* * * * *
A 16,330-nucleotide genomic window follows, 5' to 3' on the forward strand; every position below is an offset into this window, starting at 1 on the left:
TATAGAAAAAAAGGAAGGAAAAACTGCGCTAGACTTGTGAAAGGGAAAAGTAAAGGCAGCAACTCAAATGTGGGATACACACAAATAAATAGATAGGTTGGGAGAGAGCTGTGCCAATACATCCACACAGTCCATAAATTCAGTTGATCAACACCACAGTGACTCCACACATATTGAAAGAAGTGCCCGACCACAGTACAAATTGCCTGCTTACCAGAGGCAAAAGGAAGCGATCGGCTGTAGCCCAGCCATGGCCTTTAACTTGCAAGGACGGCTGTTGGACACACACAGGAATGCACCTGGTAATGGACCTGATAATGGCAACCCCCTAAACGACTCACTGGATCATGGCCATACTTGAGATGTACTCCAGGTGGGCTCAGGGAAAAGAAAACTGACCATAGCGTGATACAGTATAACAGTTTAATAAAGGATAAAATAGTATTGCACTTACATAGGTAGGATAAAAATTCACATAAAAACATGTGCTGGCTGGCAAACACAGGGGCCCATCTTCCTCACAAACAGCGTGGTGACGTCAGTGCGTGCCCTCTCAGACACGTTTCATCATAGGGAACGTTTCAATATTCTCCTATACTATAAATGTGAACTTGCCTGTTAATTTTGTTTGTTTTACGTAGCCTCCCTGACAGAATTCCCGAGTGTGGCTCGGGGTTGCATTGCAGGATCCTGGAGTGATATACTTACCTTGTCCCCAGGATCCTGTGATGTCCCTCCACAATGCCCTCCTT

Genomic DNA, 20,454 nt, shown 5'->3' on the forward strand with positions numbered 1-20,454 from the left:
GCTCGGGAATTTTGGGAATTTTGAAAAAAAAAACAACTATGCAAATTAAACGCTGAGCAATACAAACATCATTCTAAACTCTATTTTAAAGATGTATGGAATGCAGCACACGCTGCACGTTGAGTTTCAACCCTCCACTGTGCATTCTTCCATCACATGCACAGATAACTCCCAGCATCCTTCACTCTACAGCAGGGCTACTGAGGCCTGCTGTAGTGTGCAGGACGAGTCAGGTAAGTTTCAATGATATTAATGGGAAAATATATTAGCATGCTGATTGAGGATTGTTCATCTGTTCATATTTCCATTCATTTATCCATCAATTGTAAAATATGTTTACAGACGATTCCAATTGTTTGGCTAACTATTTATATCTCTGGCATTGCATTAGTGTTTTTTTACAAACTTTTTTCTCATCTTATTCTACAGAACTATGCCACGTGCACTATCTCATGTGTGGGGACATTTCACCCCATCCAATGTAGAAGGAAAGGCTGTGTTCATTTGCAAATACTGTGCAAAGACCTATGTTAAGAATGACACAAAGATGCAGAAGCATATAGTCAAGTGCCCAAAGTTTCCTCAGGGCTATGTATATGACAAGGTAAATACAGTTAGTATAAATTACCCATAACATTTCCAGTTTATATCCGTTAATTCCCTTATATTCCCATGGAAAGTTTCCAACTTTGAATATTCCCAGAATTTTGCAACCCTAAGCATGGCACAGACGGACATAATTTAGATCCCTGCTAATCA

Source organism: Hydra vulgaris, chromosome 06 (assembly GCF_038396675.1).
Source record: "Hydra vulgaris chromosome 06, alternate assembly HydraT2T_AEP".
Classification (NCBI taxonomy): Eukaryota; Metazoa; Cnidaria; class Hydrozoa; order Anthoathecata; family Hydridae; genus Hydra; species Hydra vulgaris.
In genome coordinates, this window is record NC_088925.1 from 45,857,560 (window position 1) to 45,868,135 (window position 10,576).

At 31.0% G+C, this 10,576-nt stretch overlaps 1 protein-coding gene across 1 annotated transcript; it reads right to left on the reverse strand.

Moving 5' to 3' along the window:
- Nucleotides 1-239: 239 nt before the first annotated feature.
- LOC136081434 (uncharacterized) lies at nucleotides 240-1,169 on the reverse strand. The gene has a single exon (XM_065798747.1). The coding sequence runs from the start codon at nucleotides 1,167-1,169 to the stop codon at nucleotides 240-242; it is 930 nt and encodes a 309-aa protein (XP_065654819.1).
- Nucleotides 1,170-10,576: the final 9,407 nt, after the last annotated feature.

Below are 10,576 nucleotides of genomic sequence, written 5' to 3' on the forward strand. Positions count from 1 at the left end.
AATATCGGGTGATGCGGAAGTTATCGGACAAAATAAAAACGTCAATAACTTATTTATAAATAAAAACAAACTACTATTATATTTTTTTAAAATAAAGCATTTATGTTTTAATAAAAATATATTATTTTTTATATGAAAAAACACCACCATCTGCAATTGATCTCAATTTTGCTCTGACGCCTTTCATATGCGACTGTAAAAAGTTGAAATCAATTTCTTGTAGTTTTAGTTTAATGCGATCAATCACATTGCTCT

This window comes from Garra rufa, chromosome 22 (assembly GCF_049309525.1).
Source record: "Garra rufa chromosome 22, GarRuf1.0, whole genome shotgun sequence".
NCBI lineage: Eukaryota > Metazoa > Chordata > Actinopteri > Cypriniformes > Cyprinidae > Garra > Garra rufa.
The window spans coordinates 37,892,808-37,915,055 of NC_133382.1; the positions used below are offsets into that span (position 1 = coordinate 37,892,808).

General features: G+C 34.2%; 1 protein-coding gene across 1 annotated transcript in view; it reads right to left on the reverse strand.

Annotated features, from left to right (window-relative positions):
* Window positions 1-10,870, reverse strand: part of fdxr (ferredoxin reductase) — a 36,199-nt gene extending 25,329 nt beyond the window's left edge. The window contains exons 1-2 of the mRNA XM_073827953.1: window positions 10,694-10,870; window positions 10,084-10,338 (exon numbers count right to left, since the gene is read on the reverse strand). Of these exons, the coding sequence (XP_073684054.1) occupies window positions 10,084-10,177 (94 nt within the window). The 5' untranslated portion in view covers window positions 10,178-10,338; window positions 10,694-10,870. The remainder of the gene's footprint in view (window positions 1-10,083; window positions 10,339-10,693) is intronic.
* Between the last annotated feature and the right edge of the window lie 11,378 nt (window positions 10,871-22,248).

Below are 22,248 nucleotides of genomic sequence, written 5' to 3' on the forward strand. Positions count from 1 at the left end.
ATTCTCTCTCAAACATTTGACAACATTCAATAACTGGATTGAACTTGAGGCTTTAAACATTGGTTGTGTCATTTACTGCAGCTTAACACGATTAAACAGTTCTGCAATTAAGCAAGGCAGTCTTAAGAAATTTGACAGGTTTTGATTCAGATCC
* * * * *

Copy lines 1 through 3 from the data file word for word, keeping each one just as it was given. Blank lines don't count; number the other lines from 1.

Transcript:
A 16,330-nucleotide genomic window follows, 5' to 3' on the forward strand; every position below is an offset into this window, starting at 1 on the left:
TATAGAAAAAAAGGAAGGAAAAACTGCGCTAGACTTGTGAAAGGGAAAAGTAAAGGCAGCAACTCAAATGTGGGATACACACAAATAAATAGATAGGTTGGGAGAGAGCTGTGCCAATACATCCACACAGTCCATAAATTCAGTTGATCAACACCACAGTGACTCCACACATATTGAAAGAAGTGCCCGACCACAGTACAAATTGCCTGCTTACCAGAGGCAAAAGGAAGCGATCGGCTGTAGCCCAGCCATGGCCTTTAACTTGCAAGGACGGCTGTTGGACACACACAGGAATGCACCTGGTAATGGACCTGATAATGGCAACCCCCTAAACGACTCACTGGATCATGGCCATACTTGAGATGTACTCCAGGTGGGCTCAGGGAAAAGAAAACTGACCATAGCGTGATACAGTATAACAGTTTAATAAAGGATAAAATAGTATTGCACTTACATAGGTAGGATAAAAATTCACATAAAAACATGTGCTGGCTGGCAAACACAGGGGCCCATCTTCCTCACAAACAGCGTGGTGACGTCAGTGCGTGCCCTCTCAGACACGTTTCATCATAGGGAACGTTTCAATATTCTCCTATACTATAAATGTGAACTTGCCTGTTAATTTTGTTTGTTTTACGTAGCCTCCCTGACAGAATTCCCGAGTGTGGCTCGGGGTTGCATTGCAGGATCCTGGAGTGATATACTTACCTTGTCCCCAGGATCCTGTGATGTCCCTCCACAATGCCCTCCTT

Genomic DNA, 20,454 nt, shown 5'->3' on the forward strand with positions numbered 1-20,454 from the left: